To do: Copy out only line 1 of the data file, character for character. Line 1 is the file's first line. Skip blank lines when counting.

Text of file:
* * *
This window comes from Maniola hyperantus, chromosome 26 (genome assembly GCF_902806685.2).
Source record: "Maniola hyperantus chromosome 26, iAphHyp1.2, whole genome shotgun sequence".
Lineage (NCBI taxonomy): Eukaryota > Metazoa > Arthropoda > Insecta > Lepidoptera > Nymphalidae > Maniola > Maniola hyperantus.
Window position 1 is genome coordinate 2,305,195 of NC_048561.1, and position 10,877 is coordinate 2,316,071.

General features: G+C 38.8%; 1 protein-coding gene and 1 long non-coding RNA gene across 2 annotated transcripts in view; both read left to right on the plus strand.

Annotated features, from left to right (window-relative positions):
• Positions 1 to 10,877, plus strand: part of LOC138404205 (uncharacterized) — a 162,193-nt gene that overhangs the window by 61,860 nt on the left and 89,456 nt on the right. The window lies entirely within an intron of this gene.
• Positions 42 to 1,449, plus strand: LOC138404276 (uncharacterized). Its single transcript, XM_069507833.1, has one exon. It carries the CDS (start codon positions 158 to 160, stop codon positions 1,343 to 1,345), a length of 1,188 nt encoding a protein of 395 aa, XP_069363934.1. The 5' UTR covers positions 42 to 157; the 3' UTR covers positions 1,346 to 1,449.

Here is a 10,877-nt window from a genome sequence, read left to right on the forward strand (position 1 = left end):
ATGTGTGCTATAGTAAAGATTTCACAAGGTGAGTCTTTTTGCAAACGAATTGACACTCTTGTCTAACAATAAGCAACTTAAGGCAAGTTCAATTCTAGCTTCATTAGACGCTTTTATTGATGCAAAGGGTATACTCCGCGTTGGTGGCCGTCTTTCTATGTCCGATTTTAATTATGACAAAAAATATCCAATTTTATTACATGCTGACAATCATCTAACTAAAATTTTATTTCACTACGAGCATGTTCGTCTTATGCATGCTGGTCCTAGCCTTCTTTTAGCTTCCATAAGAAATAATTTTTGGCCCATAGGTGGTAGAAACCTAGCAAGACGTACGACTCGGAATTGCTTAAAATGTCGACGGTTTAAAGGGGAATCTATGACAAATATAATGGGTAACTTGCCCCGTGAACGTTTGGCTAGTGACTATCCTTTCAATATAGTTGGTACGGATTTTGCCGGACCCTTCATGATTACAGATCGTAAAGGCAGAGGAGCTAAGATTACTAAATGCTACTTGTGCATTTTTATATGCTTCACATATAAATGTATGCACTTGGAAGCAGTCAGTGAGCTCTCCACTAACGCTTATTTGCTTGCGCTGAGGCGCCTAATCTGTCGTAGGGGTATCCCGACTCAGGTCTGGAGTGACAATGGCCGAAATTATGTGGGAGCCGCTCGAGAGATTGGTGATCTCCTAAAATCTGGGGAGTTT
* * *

This window comes from Maniola hyperantus, chromosome 26 (genome assembly GCF_902806685.2).